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Birth Cohort Consortium of Asia : Current and Future Perspectives

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Title: Birth Cohort Consortium of Asia : Current and Future Perspectives
Other Titles: Birth Cohort Consortium of Asia (BiCCA) : Current and Future Perspectives
Birth cohort studies in Asia
Authors: Kishi, Reiko Browse this author →KAKEN DB
Zhang, Jun Jim Browse this author
Ha, Eun-Hee Browse this author
Chen, Pau-Chung Browse this author
Tian, Ying Browse this author
Xia, Yankai Browse this author
Tsuchiya, Kenji J. Browse this author
Nakai, Kunihiko Browse this author
Kim, Sungkyoon Browse this author
Hong, Soo-Jong Browse this author
Hong, Yun-Chul Browse this author
Lee, Jeong-Rim Browse this author
Hamid Jan B. Jan Mohamed Browse this author
Parajuli, Rajendra Prasad Browse this author
Adair, Linda S. Browse this author
Chong, Yap Seng Browse this author
Guo, Yue Leon Browse this author
Wang, Shu-Li Browse this author
Nishijo, Muneko Browse this author
Kido, Teruhiko Browse this author
Tai, Pham The Browse this author
Nandasena, Sumal Browse this author
Keywords: birth cohort
children's environmental health
birth cohort consortium of Asia (BiCCA)
Issue Date: Oct-2017
Publisher: Lippincott Williams & Wilkins
Journal Title: Epidemiology
Volume: 28
Issue: Supplement 1
Start Page: S19
End Page: S34
Publisher DOI: 10.1097/EDE.0000000000000698
PMID: 29028672
Abstract: Background: The environmental health of children is one of the great global health concerns. Exposures in utero and throughout development can have major consequences on later health. However, environmental risks or disease burdens vary from region to region. Birth cohort studies are ideal for investigating different environmental risks. Methods: The principal investigators of three birth cohorts in Asia including the Taiwan Birth Panel Study (TBPS), the Mothers and Children's Environmental Health Study (MOCEH), and the Hokkaido Study on Environment and Children' Health (Hokkaido Study) coestablished the Birth Cohort Consortium of Asia (BiCCA) in 2011. Through a series of five PI meetings, the enrolment criteria, aim of the consortium, and a first-phase inventory were confirmed. Results: To date, 23 birth cohorts have been established in 10 Asian countries, consisting of approximately 70,000 study subjects in the BiCCA. This article provides the study framework, environmental exposure and health outcome assessments, as well as maternal and infant characteristics of the participating cohorts. Conclusions: The BiCCA provides a unique and reliable source of birth cohort information in Asian countries. Further scientific cooperation is ongoing to identify specific regional environmental threats and improve the health of children in Asia.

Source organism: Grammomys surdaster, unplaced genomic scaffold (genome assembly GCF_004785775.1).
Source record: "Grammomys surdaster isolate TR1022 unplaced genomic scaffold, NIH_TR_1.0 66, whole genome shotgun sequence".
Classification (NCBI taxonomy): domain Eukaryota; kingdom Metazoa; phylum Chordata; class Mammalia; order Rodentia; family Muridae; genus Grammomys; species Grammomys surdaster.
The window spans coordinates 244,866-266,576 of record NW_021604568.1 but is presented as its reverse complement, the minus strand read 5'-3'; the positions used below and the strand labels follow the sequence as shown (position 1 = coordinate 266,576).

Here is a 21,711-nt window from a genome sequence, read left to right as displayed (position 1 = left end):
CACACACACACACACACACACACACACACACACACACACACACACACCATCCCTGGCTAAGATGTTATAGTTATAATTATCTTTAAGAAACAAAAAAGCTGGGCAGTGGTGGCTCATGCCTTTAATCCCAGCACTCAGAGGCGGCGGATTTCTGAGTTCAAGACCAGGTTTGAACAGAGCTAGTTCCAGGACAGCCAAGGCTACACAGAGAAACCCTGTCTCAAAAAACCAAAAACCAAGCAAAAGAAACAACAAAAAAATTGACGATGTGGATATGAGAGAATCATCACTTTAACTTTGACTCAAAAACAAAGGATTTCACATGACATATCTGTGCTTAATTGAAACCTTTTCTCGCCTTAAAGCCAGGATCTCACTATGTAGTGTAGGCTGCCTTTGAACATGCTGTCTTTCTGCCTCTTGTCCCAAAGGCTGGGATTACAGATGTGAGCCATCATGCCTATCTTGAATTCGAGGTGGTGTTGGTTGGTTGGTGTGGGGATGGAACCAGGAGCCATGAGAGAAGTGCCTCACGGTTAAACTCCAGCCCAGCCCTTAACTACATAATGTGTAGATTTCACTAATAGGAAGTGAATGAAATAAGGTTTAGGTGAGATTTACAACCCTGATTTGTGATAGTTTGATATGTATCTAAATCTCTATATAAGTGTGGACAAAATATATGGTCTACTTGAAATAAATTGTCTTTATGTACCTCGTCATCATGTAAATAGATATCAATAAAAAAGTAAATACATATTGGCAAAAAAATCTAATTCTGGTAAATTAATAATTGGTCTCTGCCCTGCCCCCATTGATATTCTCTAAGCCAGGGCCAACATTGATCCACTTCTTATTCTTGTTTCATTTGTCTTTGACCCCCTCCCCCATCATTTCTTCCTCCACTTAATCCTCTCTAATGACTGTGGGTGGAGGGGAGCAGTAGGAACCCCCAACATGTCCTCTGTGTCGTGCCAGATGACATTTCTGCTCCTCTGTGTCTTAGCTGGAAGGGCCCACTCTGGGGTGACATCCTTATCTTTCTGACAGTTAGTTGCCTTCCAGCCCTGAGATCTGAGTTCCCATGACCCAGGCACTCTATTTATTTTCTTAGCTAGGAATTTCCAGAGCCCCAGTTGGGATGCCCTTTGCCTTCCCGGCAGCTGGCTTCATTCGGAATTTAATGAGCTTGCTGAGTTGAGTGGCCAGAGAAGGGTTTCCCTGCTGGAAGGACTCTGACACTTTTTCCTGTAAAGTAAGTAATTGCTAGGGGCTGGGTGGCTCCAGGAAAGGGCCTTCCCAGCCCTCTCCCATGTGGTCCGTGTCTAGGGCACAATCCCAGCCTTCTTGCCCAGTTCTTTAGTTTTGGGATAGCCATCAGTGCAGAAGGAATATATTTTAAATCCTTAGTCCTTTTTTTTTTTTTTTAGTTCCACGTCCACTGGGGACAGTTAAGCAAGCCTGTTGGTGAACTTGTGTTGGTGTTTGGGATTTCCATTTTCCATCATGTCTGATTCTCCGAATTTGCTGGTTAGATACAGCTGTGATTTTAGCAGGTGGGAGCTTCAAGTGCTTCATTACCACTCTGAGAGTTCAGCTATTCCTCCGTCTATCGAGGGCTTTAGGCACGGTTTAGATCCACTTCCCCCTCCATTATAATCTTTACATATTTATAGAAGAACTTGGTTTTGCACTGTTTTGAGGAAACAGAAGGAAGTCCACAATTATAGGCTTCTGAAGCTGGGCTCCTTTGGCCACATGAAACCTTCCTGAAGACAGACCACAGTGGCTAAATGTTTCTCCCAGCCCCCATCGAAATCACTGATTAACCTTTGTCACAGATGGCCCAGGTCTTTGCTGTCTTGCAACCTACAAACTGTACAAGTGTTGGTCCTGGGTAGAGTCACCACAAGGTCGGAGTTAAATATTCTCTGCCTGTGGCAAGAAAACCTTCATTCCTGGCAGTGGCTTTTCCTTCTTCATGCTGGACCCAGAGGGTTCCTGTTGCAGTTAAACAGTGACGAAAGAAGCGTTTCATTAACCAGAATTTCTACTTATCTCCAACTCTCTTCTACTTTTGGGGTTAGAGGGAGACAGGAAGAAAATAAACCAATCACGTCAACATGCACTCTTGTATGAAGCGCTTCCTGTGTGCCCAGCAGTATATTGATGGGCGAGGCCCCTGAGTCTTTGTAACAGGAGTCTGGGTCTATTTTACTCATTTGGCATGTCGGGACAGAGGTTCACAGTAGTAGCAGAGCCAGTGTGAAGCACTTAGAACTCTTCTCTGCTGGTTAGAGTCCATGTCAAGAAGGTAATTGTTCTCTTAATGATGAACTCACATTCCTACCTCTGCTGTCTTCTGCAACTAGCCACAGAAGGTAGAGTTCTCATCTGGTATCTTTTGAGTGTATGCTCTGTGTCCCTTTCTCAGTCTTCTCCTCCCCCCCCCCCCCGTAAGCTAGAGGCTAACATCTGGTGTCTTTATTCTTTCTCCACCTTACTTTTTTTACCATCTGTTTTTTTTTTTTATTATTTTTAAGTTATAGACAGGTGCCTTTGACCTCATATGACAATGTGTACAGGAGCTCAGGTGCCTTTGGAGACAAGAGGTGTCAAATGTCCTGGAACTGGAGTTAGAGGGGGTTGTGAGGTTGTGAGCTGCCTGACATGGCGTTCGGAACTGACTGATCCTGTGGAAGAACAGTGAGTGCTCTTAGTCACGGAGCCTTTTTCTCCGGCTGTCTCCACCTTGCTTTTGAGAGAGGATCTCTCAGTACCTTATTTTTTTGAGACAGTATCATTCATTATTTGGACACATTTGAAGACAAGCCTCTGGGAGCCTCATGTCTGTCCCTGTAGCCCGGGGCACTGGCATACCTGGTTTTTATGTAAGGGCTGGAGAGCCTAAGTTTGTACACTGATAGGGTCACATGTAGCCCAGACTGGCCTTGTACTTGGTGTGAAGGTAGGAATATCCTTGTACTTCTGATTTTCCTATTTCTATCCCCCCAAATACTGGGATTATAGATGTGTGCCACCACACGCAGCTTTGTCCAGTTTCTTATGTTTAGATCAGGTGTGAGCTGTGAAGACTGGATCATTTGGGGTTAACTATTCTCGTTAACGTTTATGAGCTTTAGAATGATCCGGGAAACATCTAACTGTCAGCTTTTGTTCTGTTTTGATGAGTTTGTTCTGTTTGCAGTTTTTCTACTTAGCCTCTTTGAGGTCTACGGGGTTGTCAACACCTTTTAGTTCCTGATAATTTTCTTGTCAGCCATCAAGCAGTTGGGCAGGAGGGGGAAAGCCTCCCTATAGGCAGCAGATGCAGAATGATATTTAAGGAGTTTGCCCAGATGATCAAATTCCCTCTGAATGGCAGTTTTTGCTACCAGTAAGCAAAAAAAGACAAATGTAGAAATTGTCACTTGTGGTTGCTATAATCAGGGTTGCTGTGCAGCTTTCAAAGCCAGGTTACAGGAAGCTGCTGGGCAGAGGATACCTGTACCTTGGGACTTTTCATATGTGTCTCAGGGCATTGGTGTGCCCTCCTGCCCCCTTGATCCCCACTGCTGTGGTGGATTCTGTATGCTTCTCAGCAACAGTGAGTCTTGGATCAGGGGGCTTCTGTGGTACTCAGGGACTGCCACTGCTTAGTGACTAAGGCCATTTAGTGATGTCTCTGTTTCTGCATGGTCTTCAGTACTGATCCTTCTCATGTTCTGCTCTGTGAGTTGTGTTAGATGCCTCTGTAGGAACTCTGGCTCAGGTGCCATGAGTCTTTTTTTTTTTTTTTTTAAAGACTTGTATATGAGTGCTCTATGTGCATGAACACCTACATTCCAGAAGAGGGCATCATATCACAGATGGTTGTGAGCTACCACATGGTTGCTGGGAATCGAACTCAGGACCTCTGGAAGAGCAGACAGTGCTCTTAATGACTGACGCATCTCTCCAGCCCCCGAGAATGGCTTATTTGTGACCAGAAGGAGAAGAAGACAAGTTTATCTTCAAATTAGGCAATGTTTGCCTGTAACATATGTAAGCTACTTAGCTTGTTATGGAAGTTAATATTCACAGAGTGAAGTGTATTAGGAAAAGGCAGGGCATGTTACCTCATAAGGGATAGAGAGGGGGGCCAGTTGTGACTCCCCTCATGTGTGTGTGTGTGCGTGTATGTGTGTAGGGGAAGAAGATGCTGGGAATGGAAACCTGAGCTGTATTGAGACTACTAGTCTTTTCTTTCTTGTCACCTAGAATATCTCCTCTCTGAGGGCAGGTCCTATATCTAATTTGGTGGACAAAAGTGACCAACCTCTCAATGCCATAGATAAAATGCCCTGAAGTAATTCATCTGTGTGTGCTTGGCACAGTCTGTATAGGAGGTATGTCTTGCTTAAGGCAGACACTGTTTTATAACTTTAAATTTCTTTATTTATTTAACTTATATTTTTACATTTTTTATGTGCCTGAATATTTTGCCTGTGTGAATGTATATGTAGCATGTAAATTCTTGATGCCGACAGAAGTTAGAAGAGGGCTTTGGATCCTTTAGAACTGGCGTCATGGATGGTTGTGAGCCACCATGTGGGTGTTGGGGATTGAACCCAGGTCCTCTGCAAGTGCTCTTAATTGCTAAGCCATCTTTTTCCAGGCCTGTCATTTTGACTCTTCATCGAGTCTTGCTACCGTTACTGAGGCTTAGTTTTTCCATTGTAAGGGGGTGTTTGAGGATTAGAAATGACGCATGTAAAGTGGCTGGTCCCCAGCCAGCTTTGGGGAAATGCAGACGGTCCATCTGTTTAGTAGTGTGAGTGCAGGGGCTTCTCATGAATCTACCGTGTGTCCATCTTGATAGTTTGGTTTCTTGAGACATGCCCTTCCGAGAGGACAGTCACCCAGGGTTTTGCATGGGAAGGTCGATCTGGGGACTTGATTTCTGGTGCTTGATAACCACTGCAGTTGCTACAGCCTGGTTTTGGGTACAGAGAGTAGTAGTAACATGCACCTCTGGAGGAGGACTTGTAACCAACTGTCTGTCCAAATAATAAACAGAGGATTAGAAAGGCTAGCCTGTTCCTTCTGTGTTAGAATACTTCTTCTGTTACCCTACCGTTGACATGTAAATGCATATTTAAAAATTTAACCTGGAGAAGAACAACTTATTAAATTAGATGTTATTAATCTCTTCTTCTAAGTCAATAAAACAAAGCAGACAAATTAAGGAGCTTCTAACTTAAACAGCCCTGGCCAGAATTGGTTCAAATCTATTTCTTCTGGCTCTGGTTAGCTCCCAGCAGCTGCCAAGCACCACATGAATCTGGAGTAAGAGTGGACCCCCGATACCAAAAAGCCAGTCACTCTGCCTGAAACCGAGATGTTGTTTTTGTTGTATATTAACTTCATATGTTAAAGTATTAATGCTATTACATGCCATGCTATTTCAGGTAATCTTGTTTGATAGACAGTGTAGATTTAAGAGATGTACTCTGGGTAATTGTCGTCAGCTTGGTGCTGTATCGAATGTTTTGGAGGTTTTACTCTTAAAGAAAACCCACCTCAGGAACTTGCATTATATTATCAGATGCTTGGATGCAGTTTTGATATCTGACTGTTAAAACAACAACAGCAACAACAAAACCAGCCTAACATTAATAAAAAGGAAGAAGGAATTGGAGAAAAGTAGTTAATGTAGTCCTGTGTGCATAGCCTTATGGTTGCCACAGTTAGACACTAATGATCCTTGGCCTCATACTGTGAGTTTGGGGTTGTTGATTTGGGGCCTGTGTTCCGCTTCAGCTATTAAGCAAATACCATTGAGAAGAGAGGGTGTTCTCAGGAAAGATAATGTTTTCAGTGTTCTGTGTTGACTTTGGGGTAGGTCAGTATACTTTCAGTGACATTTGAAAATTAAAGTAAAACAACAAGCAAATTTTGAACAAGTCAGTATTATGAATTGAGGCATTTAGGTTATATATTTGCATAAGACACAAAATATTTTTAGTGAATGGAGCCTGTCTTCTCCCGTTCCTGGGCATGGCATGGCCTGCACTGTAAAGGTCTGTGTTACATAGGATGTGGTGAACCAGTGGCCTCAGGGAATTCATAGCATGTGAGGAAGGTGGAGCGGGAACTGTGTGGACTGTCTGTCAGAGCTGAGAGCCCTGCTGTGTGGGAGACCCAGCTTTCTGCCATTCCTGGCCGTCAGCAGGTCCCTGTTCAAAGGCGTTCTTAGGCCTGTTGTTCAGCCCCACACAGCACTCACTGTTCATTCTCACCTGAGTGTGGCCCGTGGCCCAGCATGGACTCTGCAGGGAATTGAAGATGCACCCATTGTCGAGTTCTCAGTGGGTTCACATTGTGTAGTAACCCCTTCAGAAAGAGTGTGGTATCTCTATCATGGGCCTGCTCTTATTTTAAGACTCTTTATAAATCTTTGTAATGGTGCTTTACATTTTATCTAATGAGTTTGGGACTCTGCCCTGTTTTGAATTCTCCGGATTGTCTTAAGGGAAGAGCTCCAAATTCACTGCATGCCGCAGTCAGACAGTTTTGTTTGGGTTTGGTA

Rights: This is a non-final version of an article published in final form in Epidemiology : Oct-2017, 28(Supplement 1), pp.S19–S34.
Type: article (author version)
URI: http://hdl.handle.net/2115/71564
Appears in Collections:環境健康科学研究教育センター (Center for Environmental and Health Sciences) > 雑誌発表論文等 (Peer-reviewed Journal Articles, etc)

Submitter: 岸 玲子

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